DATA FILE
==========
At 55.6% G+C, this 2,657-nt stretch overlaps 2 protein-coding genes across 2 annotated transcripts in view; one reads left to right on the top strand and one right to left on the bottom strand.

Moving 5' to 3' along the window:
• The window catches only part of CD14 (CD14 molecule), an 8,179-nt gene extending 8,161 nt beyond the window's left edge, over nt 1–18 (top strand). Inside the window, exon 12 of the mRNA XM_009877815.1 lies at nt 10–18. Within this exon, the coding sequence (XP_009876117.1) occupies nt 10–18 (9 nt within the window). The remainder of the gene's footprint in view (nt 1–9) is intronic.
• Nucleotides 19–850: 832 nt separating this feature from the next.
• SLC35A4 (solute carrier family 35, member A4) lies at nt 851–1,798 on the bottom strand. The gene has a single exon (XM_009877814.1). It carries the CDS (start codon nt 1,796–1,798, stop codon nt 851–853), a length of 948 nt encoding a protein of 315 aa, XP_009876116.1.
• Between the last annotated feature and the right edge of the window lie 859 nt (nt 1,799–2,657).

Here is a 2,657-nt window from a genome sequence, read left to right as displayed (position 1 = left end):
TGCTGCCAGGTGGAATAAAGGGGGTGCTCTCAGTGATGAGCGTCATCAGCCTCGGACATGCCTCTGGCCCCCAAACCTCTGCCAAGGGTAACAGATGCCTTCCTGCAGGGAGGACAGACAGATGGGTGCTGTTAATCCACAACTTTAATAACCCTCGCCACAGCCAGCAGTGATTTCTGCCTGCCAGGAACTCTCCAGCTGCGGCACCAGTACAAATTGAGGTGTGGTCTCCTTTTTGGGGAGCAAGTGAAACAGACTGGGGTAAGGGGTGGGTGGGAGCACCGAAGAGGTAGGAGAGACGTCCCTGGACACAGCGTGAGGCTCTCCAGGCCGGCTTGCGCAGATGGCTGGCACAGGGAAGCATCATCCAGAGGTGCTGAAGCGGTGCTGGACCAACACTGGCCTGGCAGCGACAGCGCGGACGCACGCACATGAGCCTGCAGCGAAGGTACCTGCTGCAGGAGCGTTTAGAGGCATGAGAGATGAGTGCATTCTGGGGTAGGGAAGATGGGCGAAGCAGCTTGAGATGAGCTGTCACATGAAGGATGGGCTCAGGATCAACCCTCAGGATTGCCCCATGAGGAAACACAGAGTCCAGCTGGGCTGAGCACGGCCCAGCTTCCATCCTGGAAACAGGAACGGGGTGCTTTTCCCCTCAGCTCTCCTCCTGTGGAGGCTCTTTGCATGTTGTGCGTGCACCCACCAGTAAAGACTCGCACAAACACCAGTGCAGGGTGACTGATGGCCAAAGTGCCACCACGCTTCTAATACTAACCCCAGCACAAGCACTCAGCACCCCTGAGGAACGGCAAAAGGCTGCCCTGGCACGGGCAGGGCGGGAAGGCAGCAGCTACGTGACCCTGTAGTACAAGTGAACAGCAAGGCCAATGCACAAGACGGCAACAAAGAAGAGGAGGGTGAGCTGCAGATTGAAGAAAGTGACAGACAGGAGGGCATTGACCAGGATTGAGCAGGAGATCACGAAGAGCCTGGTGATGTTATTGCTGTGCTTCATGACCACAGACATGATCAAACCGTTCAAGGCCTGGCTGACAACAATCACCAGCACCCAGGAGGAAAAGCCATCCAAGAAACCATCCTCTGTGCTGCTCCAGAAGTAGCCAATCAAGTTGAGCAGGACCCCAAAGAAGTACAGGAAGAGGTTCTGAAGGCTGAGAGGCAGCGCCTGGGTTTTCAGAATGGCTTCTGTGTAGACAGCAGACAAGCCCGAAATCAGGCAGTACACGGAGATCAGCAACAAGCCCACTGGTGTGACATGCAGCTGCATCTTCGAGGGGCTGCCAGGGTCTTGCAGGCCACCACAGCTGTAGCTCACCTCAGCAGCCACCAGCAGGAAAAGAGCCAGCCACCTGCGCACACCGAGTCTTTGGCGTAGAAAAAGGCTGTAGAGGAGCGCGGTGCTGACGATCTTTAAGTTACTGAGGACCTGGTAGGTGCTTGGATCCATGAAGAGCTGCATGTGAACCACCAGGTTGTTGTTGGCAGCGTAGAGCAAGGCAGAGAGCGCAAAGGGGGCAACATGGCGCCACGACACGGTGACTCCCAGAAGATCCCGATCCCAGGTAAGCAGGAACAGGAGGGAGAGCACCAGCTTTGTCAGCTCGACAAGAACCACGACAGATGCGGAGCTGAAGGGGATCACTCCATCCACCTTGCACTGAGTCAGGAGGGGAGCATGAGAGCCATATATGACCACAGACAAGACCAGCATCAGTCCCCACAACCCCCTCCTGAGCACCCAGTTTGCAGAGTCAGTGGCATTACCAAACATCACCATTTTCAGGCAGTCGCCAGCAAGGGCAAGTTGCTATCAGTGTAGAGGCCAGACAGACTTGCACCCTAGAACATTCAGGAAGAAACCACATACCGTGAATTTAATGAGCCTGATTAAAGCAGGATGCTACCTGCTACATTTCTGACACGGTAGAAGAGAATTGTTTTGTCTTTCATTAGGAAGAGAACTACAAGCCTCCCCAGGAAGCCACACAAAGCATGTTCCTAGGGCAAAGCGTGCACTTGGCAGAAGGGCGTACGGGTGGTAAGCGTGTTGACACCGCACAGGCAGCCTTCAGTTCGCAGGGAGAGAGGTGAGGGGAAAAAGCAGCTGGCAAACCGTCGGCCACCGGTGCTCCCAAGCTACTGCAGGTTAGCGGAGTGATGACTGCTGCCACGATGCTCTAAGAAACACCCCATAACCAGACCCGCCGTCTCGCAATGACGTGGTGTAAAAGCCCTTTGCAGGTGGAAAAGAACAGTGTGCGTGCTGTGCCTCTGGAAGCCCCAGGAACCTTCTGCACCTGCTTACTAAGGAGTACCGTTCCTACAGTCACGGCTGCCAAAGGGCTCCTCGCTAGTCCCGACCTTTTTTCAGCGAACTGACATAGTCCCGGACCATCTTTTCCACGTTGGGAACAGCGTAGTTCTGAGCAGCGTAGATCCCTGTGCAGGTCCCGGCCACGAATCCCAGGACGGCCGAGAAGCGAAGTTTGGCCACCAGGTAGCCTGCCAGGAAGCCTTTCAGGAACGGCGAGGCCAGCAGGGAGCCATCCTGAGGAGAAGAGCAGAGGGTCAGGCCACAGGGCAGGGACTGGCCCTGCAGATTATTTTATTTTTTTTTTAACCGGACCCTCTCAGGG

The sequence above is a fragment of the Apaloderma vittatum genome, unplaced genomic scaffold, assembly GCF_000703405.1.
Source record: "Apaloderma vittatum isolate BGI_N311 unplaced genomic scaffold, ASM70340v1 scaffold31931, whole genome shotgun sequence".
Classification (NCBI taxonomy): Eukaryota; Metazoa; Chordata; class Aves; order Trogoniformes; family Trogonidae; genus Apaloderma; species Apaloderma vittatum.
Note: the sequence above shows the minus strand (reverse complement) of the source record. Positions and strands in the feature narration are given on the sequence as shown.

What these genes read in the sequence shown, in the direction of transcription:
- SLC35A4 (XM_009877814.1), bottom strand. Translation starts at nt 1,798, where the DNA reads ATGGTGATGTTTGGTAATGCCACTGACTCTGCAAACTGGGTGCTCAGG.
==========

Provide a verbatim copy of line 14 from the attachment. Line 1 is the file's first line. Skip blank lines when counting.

- SLC35A4 (XM_009877814.1), bottom strand. Translation starts at nt 1,798, where the DNA reads ATGGTGATGTTTGGTAATGCCACTGACTCTGCAAACTGGGTGCTCAGG.